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  1. #61
    Theta Male Julius_Van_Der_Beak's Avatar
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    Quote Originally Posted by Z Buck McFate View Post
    I think one of the reasons people get to the point where EVERYTHING makes them angry is because so much effort is put into trying to ignore anger in the first place.
    Quite possibly, yes.

    There’s always a reason for anger. As much as it might seem like that reason is ‘outside’ of you, the anger and the reason for it are actually inside. I think it’s a totally common trap to blame others for some way in which we aren’t taking care of ourselves. Instead of thinking, “this is too petty and it shouldn’t make me angry”- realize that it does make you angry and think about why, and don’t expect a ‘why’ that feels correct to surface immediately.
    One thing for me.... if I try to think about "why" too early, I think that plays a role in suppressing anger. But it doesn't actually diminish the charge. I just need to write it, but try my damnedest not to fit it into a conceptual framework. At least not at first. I suppose that fits with not expecting a "why" to surface immediately, though.

    The ability to let it go (like lady x mentioned in the above quote)- and to realize that everyone is operating from they best place they know how- is something that comes from building acceptance for that anger in the first place. It’s not really a choice someone can make (to ‘choose’ to let it go), it’s an ability that needs to be cultivated.
    Thank you. This is what bugs me about people telling me to let it go. I don't find it that easy. If it's because I haven't accepted it first, that's a different story. Same for "not having expectations." I mean, yeah, that makes sense... but I have the expectations. Telling me not to have them doesn't make them go away. It's like telling someone not to get cancer.
    It’s not going to happen overnight from a realization. It’s like a muscle that needs to be built from having that realization over and over and over again- until it becomes part of your cognitive autopilot.
    Thanks for putting this into a framework I can grasp.
    /is hoping she doesn't sound too preachy, but also doesn't really feel like taking the time to figure out how to not sound preachy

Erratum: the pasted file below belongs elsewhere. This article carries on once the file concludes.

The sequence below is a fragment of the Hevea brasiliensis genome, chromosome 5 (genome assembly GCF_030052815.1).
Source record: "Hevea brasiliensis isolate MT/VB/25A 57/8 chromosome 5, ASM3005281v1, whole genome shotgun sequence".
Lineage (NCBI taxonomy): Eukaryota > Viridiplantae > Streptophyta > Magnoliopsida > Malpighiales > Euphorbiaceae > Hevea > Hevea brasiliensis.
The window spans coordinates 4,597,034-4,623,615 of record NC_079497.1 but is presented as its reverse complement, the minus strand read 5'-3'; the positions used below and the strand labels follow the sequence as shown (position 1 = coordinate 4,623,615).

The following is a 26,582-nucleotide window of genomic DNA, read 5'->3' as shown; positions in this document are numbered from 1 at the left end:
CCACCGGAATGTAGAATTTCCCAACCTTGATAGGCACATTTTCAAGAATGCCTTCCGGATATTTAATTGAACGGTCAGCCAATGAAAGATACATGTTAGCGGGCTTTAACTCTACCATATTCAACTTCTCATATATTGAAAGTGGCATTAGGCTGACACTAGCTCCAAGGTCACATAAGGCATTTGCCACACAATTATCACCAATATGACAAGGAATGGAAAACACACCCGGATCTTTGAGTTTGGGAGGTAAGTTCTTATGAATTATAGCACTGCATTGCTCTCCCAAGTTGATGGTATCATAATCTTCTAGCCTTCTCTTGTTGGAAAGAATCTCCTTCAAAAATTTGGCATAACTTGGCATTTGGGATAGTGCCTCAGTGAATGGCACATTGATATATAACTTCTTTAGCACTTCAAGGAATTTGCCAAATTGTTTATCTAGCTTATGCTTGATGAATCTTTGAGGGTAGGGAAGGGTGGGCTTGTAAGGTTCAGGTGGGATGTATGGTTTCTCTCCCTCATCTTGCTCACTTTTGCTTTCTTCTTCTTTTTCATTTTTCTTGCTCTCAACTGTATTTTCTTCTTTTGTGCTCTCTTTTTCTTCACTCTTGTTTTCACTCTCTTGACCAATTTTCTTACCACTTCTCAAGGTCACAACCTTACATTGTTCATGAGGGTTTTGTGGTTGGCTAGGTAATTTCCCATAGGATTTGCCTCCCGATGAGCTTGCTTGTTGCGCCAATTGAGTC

You actually articulated that in a way that didn't make me want to throw my laptop against a wall, so thanks.
    [Trump's] rhetoric is not an abuse of power. In the same way that it's also not against the law to do a backflip off of the roof of your house onto your concrete driveway. It's just mind-numbingly stupid and, to say the least, counterproductive. - Bush did 9-11


    This is not going to go the way you think....

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  2. #62
    Theta Male Julius_Van_Der_Beak's Avatar
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    Quote Originally Posted by Z Buck McFate View Post
    I think one of the reasons people get to the point where EVERYTHING makes them angry is because so much effort is put into trying to ignore anger in the first place.
    Quite possibly, yes.

    There’s always a reason for anger. As much as it might seem like that reason is ‘outside’ of you, the anger and the reason for it are actually inside. I think it’s a totally common trap to blame others for some way in which we aren’t taking care of ourselves. Instead of thinking, “this is too petty and it shouldn’t make me angry”- realize that it does make you angry and think about why, and don’t expect a ‘why’ that feels correct to surface immediately.
    One thing for me.... if I try to think about "why" too early, I think that plays a role in suppressing anger. But it doesn't actually diminish the charge. I just need to write it, but try my damnedest not to fit it into a conceptual framework. At least not at first. I suppose that fits with not expecting a "why" to surface immediately, though.

    The ability to let it go (like lady x mentioned in the above quote)- and to realize that everyone is operating from they best place they know how- is something that comes from building acceptance for that anger in the first place. It’s not really a choice someone can make (to ‘choose’ to let it go), it’s an ability that needs to be cultivated.
    Thank you. This is what bugs me about people telling me to let it go. I don't find it that easy. If it's because I haven't accepted it first, that's a different story. Same for "not having expectations." I mean, yeah, that makes sense... but I have the expectations. Telling me not to have them doesn't make them go away. It's like telling someone not to get cancer.
    It’s not going to happen overnight from a realization. It’s like a muscle that needs to be built from having that realization over and over and over again- until it becomes part of your cognitive autopilot.